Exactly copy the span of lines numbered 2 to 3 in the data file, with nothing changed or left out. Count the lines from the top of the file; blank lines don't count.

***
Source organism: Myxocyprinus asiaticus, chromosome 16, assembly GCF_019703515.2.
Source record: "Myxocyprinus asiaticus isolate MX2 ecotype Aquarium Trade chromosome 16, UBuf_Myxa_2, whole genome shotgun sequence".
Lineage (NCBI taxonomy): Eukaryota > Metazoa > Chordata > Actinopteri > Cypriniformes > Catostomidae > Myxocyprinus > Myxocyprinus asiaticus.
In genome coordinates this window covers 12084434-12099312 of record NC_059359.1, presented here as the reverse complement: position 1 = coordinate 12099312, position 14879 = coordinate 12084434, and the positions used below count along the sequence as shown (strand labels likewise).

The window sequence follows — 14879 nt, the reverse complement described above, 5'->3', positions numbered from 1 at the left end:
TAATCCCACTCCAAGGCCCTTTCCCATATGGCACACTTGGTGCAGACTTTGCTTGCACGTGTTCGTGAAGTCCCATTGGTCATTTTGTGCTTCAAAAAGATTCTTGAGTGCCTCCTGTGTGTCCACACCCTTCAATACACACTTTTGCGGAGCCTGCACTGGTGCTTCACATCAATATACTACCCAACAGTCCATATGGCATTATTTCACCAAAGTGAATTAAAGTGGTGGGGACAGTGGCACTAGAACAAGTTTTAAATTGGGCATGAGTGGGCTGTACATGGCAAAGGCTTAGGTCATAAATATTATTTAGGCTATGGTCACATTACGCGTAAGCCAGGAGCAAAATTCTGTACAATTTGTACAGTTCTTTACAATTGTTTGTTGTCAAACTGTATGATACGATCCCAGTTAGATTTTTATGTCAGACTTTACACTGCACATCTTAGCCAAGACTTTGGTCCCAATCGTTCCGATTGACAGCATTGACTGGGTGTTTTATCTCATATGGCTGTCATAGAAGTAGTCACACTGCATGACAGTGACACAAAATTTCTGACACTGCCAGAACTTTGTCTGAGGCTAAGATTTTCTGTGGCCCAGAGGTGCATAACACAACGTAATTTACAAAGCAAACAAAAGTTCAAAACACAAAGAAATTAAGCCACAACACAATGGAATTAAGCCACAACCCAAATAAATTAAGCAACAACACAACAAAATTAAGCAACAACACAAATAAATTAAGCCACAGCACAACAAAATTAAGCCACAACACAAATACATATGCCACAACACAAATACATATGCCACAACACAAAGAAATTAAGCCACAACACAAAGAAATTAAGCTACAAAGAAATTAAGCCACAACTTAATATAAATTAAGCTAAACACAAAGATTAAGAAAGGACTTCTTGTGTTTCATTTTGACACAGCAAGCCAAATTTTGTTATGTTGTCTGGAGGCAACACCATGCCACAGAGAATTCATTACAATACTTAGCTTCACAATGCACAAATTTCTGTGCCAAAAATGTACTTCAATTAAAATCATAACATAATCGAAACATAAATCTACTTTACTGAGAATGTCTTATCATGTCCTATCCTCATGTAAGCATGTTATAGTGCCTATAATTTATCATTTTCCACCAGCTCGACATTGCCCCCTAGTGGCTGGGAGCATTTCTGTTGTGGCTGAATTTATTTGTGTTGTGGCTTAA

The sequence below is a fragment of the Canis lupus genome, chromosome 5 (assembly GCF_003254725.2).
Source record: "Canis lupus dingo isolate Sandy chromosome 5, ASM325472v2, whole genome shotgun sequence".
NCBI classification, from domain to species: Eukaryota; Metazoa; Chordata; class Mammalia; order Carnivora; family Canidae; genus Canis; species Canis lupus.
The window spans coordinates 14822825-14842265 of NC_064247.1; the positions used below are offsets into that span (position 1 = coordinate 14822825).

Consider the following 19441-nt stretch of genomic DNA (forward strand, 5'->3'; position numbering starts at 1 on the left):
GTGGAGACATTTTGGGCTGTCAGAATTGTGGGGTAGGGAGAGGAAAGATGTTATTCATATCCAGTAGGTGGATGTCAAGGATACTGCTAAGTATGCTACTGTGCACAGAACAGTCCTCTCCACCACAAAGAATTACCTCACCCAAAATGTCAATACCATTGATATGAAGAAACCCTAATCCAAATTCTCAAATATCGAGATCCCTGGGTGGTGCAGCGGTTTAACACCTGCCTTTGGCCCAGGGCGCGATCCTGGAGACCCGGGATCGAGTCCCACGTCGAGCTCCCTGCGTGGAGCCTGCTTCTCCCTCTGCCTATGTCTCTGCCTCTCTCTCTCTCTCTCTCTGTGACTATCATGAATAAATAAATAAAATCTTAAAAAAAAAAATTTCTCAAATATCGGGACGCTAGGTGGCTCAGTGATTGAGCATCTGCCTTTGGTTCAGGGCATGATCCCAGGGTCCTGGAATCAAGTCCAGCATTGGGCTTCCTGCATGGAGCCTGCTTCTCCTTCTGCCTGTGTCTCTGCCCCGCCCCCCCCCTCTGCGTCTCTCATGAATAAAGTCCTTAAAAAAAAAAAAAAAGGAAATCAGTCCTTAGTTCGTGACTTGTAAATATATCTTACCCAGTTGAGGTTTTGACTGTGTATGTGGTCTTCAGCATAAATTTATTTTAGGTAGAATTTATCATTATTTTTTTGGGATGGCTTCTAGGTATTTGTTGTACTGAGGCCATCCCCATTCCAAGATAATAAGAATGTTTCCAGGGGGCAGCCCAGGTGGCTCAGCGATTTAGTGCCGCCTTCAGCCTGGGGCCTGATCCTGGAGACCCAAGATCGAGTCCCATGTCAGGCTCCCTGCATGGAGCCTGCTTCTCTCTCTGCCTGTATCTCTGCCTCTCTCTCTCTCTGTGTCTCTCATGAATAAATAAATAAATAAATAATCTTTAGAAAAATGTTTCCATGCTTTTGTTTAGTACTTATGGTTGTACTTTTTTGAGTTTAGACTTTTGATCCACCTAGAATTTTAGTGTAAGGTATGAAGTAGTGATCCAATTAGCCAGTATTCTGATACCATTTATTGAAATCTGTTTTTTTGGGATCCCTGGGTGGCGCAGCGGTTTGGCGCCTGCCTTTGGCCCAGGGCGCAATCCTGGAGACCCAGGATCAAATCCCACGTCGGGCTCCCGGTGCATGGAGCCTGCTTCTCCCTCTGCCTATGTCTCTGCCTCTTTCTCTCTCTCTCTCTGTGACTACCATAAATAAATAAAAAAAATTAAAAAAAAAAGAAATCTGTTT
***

Source record: "Myxocyprinus asiaticus isolate MX2 ecotype Aquarium Trade chromosome 16, UBuf_Myxa_2, whole genome shotgun sequence".
Lineage (NCBI taxonomy): Eukaryota > Metazoa > Chordata > Actinopteri > Cypriniformes > Catostomidae > Myxocyprinus > Myxocyprinus asiaticus.